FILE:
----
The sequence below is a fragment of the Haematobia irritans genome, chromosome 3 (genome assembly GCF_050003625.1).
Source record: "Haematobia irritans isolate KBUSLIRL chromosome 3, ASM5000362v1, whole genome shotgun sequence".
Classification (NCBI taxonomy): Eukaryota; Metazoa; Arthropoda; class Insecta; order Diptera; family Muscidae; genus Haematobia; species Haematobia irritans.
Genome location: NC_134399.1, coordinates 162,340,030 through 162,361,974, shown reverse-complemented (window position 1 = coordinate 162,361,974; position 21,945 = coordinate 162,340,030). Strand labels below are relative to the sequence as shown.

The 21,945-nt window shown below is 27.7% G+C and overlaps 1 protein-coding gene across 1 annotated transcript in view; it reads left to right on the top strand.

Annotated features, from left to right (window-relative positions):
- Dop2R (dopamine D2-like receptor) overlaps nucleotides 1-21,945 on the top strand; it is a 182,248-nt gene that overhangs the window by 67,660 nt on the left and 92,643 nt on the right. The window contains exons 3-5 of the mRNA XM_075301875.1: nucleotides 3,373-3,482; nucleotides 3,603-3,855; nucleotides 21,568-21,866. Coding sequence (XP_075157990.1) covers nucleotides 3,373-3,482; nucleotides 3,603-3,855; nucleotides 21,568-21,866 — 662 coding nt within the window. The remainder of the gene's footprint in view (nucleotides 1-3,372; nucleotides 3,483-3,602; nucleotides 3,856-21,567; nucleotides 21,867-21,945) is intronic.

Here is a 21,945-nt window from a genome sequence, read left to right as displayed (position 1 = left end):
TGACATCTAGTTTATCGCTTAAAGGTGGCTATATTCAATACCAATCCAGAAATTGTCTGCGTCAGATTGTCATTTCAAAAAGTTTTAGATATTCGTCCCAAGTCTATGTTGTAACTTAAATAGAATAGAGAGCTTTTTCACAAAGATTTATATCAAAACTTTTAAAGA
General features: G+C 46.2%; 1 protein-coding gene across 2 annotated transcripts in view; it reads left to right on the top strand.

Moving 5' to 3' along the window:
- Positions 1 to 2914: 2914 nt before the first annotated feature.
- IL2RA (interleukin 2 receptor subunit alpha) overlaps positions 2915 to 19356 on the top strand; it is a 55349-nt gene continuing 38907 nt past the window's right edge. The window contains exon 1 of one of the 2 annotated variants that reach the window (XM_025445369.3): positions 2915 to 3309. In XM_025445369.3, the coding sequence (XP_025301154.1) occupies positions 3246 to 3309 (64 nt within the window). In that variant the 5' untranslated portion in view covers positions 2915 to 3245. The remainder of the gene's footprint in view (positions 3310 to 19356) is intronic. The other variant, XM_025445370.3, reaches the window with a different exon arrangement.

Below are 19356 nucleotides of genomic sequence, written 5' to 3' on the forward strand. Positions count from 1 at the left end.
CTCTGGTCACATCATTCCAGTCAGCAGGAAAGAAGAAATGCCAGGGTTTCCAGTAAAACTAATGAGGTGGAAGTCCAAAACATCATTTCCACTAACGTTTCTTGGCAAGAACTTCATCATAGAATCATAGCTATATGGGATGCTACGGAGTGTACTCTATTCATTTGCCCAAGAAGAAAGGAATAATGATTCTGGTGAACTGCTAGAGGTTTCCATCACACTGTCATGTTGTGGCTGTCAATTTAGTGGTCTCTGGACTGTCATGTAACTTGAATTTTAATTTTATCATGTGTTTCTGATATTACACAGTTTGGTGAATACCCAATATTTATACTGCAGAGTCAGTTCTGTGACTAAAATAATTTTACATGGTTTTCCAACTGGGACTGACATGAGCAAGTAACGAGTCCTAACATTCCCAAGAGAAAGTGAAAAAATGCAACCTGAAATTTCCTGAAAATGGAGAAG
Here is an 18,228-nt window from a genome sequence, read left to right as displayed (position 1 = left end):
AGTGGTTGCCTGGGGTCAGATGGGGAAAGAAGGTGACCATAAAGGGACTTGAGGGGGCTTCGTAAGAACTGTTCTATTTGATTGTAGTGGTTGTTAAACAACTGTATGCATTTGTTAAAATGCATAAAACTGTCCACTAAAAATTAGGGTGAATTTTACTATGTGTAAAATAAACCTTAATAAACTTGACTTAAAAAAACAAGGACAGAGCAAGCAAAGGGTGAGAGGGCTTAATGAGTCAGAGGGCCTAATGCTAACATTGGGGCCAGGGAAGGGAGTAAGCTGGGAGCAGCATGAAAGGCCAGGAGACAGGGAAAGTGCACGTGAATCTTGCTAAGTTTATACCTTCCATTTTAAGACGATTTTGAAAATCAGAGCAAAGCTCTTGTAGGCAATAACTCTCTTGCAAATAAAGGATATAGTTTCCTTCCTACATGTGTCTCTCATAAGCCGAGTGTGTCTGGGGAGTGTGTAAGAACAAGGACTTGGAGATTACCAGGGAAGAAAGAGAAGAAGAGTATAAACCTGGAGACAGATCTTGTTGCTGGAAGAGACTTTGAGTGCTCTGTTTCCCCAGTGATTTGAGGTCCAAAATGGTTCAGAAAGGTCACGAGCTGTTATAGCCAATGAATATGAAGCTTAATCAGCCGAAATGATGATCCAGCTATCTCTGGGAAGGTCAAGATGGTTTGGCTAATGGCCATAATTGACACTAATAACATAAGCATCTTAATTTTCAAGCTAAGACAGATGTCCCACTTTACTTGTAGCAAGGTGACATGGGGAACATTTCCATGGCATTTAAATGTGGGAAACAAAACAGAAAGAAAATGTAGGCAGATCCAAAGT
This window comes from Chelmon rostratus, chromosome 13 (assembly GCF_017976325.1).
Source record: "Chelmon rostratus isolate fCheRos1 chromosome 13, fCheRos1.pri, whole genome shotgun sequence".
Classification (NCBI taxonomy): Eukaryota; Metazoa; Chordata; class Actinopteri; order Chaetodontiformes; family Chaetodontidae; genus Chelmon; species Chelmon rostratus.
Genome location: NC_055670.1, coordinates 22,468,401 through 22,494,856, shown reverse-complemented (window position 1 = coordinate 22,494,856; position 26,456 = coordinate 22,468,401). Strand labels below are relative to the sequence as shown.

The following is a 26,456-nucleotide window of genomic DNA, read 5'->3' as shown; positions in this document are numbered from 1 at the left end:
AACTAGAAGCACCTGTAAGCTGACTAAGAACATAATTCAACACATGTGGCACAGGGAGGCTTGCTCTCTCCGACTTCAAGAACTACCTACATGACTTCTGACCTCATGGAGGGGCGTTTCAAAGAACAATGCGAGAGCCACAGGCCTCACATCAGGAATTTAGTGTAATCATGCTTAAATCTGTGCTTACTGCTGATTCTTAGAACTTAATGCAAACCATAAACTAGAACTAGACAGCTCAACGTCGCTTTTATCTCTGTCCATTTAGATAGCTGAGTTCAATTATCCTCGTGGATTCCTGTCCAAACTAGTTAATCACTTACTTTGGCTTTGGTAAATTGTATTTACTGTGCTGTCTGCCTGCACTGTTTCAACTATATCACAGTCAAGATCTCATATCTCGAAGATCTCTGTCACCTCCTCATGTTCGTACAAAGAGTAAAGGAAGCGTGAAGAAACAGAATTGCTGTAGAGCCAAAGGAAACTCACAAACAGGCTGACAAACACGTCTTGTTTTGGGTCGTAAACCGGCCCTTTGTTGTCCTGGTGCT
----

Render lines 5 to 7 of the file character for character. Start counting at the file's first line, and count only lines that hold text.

The 21,945-nt window shown below is 27.7% G+C and overlaps 1 protein-coding gene across 1 annotated transcript in view; it reads left to right on the top strand.

Annotated features, from left to right (window-relative positions):
- Dop2R (dopamine D2-like receptor) overlaps nucleotides 1-21,945 on the top strand; it is a 182,248-nt gene that overhangs the window by 67,660 nt on the left and 92,643 nt on the right. The window contains exons 3-5 of the mRNA XM_075301875.1: nucleotides 3,373-3,482; nucleotides 3,603-3,855; nucleotides 21,568-21,866. Coding sequence (XP_075157990.1) covers nucleotides 3,373-3,482; nucleotides 3,603-3,855; nucleotides 21,568-21,866 — 662 coding nt within the window. The remainder of the gene's footprint in view (nucleotides 1-3,372; nucleotides 3,483-3,602; nucleotides 3,856-21,567; nucleotides 21,867-21,945) is intronic.